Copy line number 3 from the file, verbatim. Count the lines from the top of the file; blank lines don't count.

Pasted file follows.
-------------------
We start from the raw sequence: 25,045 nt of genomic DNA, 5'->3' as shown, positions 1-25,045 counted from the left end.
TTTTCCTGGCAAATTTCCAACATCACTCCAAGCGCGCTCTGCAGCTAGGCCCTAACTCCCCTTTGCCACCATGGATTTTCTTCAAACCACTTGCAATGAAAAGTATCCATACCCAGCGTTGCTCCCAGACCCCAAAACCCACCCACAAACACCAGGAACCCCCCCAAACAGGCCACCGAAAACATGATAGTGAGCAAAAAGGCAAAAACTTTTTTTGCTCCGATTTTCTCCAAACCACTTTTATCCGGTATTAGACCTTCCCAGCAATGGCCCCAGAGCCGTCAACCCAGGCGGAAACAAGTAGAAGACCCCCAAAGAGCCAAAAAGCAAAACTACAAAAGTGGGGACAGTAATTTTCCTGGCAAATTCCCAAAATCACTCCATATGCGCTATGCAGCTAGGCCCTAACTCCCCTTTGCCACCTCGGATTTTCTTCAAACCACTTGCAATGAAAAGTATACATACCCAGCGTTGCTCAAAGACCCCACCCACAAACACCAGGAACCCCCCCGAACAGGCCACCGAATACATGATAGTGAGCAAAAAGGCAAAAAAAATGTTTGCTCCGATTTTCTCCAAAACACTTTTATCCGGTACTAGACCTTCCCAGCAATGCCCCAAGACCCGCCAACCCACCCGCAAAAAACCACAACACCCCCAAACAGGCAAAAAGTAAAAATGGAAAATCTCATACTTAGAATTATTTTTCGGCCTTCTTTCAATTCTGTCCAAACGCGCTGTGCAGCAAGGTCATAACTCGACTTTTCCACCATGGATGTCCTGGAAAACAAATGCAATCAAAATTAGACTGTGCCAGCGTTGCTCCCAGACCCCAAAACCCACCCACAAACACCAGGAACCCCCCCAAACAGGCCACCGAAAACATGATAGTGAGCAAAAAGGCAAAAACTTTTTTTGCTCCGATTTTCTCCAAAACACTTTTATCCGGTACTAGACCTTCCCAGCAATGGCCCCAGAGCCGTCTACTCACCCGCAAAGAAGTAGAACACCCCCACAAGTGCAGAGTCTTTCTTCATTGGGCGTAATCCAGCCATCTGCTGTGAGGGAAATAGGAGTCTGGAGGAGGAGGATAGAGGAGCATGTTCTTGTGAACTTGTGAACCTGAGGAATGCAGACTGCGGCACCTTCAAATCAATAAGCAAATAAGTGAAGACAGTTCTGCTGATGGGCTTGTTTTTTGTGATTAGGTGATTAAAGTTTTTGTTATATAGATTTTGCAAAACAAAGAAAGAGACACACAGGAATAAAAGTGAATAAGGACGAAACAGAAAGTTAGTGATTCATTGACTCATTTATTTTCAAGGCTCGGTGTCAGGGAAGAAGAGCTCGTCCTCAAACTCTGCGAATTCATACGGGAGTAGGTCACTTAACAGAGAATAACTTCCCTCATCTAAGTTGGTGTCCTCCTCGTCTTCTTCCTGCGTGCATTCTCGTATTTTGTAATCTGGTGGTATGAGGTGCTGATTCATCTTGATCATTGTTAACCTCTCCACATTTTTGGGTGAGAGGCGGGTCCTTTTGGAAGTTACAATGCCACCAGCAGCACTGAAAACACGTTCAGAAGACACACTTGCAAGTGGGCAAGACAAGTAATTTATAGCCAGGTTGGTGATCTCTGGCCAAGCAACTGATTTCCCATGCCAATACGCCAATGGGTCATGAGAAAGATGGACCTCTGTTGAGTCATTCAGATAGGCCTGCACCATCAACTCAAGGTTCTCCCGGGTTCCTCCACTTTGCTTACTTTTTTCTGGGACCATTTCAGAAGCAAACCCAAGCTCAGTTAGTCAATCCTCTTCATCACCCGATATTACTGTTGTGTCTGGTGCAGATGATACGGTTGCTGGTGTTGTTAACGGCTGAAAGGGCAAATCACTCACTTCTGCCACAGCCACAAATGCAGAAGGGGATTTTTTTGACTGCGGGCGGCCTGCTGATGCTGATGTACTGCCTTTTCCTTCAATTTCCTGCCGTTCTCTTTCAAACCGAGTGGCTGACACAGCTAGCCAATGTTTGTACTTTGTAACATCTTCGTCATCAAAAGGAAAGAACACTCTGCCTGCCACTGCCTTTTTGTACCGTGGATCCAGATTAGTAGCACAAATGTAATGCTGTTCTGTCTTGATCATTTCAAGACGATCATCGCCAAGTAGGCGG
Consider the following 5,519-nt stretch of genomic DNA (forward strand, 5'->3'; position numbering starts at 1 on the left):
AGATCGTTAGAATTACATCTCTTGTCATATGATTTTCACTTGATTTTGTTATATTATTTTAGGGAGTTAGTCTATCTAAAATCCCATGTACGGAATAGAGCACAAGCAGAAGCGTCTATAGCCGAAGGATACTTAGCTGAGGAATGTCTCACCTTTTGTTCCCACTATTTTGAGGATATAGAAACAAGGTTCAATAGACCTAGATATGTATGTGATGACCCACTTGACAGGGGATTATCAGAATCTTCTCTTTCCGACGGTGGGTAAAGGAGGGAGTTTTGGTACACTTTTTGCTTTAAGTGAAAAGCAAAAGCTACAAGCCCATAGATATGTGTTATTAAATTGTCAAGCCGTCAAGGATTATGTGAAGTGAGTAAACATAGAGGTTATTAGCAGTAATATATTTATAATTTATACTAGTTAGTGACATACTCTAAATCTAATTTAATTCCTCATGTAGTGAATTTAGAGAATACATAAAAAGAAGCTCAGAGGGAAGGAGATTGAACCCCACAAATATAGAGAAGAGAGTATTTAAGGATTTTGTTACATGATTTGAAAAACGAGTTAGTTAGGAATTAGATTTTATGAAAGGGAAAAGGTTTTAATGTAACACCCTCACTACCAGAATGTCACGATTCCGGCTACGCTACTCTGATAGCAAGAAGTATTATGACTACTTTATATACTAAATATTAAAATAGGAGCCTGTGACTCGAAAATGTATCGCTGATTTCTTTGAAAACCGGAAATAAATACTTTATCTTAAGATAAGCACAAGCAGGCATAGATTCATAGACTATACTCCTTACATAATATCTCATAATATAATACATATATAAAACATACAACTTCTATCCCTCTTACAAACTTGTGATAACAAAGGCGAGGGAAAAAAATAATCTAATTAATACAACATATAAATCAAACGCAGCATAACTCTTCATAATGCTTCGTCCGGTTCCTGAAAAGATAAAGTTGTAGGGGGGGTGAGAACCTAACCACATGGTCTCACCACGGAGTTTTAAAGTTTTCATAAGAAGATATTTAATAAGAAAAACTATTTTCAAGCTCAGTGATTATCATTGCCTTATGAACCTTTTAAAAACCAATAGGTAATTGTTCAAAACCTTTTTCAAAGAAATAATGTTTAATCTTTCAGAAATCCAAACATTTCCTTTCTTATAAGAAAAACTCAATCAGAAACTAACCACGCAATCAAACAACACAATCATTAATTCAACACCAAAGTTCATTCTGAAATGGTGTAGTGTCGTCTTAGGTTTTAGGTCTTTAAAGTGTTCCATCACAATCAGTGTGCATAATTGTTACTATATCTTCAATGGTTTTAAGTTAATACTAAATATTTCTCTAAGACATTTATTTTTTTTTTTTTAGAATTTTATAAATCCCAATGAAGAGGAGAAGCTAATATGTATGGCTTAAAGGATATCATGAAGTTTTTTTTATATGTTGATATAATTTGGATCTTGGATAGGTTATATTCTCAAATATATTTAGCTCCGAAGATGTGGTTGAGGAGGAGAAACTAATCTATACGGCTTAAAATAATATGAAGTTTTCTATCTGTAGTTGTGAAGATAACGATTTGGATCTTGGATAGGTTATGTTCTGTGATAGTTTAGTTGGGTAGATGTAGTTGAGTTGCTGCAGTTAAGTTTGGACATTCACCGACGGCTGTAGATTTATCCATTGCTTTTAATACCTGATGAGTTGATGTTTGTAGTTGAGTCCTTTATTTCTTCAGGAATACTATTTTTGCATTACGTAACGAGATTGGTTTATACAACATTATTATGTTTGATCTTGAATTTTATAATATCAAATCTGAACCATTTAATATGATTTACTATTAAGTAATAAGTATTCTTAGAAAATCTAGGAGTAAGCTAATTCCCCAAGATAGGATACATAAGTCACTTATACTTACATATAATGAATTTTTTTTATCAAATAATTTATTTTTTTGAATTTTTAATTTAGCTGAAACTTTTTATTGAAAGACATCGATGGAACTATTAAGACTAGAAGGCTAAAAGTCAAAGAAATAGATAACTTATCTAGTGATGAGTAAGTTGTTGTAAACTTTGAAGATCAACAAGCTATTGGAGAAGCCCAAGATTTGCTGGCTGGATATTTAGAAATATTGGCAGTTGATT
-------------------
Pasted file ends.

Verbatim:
Consider the following 5,519-nt stretch of genomic DNA (forward strand, 5'->3'; position numbering starts at 1 on the left):